Angel Has Fallen
I couldn’t wait to stop watching Angel Has Fallen.
Guy Maddin's new film "Brand Upon the Brain!" exists in the world Maddin has built by hand over several features that seem to be trying to reinvent the silent cinema. Flickering, high-contrast black-and-white images, shot in 8mm, tell a phantasmagoric story that could be a collaboration between Edgar Allan Poe and Salvador Dali. It's an astonishing film: weird, obsessed, drawing on subterranean impulses, hypnotic.
Equally astonishing is the live theatrical kickoff being provided by the Music Box Theatre. A narration will be performed by the actor Crispin Glover (who is not in the film). The throbbing, hard-driving score will be performed by Ensemble Noamnesia, from Chicago. Sound effects will be created by Foley artists. And a singer billed as a castrato will perform.
This live performance will play at the theater today through Sunday. And then the run will continue with a recorded soundtrack and a narration by Isabella Rossellini. Would I be correct in guessing you have never seen anything like it before?
The film opens with a man named "Guy Maddin" in a rowboat. He is a house painter, answering his mother's summons. She wants two fresh coats of paint on the family's lighthouse, an orphanage that is the only structure on the island of Black Notch.
Once Guy arrives on the island, he is cast back into flashbacks of the troubled childhood he had there with his sister and his sexually jealous mother. She stands fiercely atop the lighthouse, sweeping the island with a powerful searchlight and a phallic telescope, and issuing commands through an "aerophone," an invention of Guy's Dad, which allows communication between any two people who love each other, although few seem to love the mother.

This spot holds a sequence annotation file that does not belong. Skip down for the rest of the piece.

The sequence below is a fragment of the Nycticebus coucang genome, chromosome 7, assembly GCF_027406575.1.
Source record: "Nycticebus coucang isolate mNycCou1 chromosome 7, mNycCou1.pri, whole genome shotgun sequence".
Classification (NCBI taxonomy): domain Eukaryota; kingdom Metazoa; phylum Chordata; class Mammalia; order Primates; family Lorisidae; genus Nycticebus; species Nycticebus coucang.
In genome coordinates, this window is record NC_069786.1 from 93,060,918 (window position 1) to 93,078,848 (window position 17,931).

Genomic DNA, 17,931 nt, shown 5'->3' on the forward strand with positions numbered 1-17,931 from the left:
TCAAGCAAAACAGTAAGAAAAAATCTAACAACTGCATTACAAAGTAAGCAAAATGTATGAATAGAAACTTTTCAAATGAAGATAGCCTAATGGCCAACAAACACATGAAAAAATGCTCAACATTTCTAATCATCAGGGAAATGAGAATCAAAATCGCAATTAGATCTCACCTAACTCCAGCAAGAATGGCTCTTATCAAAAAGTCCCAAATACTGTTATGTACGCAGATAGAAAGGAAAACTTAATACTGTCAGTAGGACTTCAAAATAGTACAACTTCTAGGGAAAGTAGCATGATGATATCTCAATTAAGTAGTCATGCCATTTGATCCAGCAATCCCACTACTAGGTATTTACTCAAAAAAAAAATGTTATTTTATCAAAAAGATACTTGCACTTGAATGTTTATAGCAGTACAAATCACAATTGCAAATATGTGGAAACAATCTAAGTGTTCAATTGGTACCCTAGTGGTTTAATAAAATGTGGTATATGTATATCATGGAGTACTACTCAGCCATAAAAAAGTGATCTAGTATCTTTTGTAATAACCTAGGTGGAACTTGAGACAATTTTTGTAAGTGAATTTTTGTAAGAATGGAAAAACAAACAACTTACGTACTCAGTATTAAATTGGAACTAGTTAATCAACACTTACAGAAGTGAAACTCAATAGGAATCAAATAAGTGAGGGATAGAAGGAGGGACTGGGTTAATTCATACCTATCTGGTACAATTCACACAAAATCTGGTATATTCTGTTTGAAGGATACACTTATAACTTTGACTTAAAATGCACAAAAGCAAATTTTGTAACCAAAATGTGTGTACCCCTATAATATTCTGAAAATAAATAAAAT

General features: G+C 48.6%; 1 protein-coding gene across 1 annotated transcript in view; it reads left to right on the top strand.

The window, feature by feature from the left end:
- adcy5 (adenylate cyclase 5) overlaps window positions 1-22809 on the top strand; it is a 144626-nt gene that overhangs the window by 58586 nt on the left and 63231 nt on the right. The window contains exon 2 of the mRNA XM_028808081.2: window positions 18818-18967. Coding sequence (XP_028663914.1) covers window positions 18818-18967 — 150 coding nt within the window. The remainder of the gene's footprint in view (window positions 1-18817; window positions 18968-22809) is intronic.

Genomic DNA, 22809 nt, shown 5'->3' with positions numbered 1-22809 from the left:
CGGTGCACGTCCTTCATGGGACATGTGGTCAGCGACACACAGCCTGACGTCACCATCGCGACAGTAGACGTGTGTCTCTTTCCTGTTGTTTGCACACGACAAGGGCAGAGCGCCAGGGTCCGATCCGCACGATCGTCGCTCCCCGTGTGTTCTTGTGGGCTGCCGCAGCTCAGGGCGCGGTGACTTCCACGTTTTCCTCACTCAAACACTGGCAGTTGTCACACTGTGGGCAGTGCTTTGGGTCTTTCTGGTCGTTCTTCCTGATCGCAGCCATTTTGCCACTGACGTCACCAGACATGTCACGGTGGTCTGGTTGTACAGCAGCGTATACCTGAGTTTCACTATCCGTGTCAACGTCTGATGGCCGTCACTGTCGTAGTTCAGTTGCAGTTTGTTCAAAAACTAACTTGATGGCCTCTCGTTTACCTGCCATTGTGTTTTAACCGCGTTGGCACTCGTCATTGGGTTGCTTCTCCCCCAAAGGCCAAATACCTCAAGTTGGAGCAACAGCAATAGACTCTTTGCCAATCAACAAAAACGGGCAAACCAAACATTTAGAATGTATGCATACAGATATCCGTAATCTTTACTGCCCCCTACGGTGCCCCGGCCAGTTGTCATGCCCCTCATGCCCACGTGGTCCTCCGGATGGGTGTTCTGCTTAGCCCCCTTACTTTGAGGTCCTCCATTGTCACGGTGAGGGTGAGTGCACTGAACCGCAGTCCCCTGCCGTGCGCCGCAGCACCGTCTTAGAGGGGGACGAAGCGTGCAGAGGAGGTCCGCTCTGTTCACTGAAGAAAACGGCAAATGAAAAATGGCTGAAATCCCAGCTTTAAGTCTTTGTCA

The plot, as it always does in a Maddin film, careens wildly in bizarre directions, incorporating material that seems gathered by the handful from silent melodrama. There is a murder mystery involving an orphan named Savage Tom, and an investigation by two teenage detectives named the Light Bulb Kids, who discover suspicious holes in the heads of some orphans.
Elements from mad scientist and black magic stories also creep into the plot, while the film hurtles headlong into an assault of stark images.
Maddin, based in Winnipeg, is a pleasant, soft-spoken man who hardly seems a likely source for this feverish filmmaking. His world, his style, his artistry are all completely original, even when they seem to be echoing old silent films. The echoes seem to come from a parallel universe. In films like "The Saddest Music in the World," he creates haunting worlds that approach the edge of comedy but never quite tip over.
In a sense, you will enjoy "Brand Upon The Brain!" most if you are an experienced moviegoer who understands (somehow) what Maddin is doing or a naive filmgoer who doesn't understand that he is doing anything. The average filmgoer might simply be frustrated and confused. For me, Maddin seems to penetrate to the hidden layers beneath the surface of the movies, revealing a surrealistic underworld of fears, fantasies and obsessions.
NOTE: Select screenings of "Brand Upon the Brain!" will be presented with live musical accompaniment and narration; tickets for the 7:30 p.m. screening today, the 2:30 and 7:30 p.m. screenings Saturday, and the 2:30 p.m. screening Sunday, are $30 at the door only. In addition, a select number of screenings of the film featuring a recorded musical score and narration by Isabella Rossellini will be featured at 10 p.m. today, 5 and 10 p.m. Saturday, and 5, 7:30 and 10 p.m. Sunday through Thursday, for the regular admission price of $9.25, day of show only.
A nightmare movie ruled by nightmare logic, and gorgeous from start to finish.
From a childhood of pain, a lifetime of art.
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